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  • From: Scotland
Posted by Milairjunkie on Saturday, December 22, 2012 12:14 PM

Recently read "Low Level Hell" by Hugh L. Mills, Jr, which is an account of his time as a Loach scout pilot in Vietnam, with lots of Snake & Tadpole stories.  I thoroughly enjoyed it & although my eyes were already open to what these guys did, this book opened them slightly further......

I'm on the lookout for something decent from the Falklands campaign if anyone has any suggestions (already read Vulcan 607)?

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  • From: Pittsfield, IL USA
Posted by novembergray on Tuesday, January 01, 2013 4:13 PM

I read "German Boy" not too long ago. It was a great read about the dying days of the Third Reich and the early post war years.

Joe

It's not about how fast you get there or even where you're going. It's whether you enjoy the ride.

  • Member since
    September, 2012
Posted by GMorrison on Wednesday, January 02, 2013 2:35 PM

Over the Holiday I read "The Finish: The Killing of Osama Bin Laden"; by Mark Bowden.

Highly recommended, although since it was published last June, it's already out of date.

I plan to grab and read "No Easy Day" by "Mark Owen".  I was a little skeptical because of all the controversy surrounding it's publication, but I then downloaded and watched the interview he did for "60 Minutes" and was pretty impressed.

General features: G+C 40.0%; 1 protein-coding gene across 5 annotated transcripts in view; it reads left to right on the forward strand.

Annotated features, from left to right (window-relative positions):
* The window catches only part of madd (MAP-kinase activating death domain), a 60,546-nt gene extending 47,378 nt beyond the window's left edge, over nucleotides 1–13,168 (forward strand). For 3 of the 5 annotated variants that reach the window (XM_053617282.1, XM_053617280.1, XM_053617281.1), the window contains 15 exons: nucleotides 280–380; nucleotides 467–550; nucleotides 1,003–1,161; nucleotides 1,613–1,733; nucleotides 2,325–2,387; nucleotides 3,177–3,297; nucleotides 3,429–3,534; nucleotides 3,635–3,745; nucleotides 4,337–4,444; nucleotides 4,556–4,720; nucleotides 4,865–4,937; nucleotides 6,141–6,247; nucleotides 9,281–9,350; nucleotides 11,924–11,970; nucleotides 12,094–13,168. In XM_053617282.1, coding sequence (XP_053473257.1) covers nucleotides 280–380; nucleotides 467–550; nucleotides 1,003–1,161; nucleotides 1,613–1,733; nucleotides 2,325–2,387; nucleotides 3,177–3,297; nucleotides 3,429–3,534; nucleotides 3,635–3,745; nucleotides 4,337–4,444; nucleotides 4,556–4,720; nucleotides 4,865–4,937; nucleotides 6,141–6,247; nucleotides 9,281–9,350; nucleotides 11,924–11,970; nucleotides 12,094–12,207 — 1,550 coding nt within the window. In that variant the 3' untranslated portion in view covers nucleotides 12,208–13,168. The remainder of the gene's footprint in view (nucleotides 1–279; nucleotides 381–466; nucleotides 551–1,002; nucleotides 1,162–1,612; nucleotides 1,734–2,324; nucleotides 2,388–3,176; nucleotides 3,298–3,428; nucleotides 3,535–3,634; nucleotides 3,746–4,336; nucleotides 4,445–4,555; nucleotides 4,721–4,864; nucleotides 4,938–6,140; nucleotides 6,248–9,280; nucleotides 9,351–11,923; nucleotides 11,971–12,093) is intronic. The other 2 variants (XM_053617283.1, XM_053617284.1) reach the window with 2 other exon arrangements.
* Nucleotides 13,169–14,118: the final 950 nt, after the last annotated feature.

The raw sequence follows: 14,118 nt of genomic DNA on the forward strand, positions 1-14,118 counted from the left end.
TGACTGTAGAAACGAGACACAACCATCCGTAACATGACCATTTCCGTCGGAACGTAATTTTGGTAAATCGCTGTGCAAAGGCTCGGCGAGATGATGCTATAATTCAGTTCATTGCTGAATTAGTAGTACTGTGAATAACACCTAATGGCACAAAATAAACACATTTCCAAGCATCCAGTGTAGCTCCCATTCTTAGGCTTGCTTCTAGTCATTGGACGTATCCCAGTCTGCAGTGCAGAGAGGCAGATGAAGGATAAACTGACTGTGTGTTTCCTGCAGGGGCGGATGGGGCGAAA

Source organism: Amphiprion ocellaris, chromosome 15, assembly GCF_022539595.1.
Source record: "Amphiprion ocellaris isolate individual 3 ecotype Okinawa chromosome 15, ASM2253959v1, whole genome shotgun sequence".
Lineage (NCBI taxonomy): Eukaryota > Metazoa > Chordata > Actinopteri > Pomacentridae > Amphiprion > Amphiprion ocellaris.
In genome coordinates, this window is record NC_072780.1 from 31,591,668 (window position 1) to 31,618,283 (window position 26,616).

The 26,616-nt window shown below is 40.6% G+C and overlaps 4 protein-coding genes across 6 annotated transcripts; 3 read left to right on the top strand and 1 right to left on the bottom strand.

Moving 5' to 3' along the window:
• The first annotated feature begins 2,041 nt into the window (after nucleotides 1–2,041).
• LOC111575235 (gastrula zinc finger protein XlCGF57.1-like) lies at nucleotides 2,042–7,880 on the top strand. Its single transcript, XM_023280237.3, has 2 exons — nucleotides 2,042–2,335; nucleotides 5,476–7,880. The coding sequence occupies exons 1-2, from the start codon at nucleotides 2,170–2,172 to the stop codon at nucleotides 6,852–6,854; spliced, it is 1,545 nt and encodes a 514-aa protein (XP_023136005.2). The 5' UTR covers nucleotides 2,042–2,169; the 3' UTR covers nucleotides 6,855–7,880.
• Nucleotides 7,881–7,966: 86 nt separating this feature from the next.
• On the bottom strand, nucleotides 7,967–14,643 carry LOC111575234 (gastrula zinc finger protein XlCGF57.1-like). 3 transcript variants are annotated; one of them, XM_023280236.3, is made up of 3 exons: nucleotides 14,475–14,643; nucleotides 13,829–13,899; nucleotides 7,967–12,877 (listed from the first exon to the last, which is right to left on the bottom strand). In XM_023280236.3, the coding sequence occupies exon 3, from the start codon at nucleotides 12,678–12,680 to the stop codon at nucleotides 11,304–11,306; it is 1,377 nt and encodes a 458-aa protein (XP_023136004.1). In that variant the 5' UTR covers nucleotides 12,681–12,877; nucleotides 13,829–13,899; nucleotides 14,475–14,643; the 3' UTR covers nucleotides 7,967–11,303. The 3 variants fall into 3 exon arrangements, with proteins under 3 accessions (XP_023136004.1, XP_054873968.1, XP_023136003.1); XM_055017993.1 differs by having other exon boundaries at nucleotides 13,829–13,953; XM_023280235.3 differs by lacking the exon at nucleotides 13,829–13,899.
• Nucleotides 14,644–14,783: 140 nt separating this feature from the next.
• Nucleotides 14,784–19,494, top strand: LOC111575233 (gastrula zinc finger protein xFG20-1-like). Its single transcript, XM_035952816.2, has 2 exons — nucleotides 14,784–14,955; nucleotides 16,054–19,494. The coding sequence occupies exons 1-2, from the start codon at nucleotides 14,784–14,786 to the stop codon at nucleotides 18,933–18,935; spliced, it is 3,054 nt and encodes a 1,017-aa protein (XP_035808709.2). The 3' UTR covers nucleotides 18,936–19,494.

I ordered " Special Ops: Case Studies in Special Operations Warfare: Theory and Practice" by William H. McRaven, 1996 Presidio Press. It's eight case studies from Eban Emael to Entebbe, and was McRavens Thesis at Naval Post Graduate School. Really am looking forward to that.

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  • From: Surrey B.C. Canada
Posted by Subhuman1 on Wednesday, January 02, 2013 2:54 PM

Just about 200 pages into the "Rise and fall of the Third Reich" I can't recall the authors name off hand, but it is proving to be a very entertaining book.

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Posted by GMorrison on Wednesday, January 02, 2013 4:39 PM

William Shirer. That's the first book I ever read abt the Third Reich, when it was published in the early sixties. Still one of the best IMO.

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  • From: Austin, TX
Posted by DoogsATX on Wednesday, January 02, 2013 4:52 PM

Just nabbed Shirer's book on Audible for $8...will be a good listen as I'm working on the Fw 190F-8 and Me 262A-1a/U4

On the Bench: 1/32 Trumpeter P-47 | 1/32 Hasegawa Bf 109G | 1/144 Eduard MiG-21MF x2

On Deck:  1/350 HMS Dreadnought

Blog/Completed Builds: doogsmodels.com

 

  • Member since
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  • From: Surrey B.C. Canada
Posted by Subhuman1 on Wednesday, January 02, 2013 5:53 PM

That's the guy, and yes it is an awesome book.

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  • From: Denver
Posted by tankboy51 on Wednesday, January 02, 2013 5:57 PM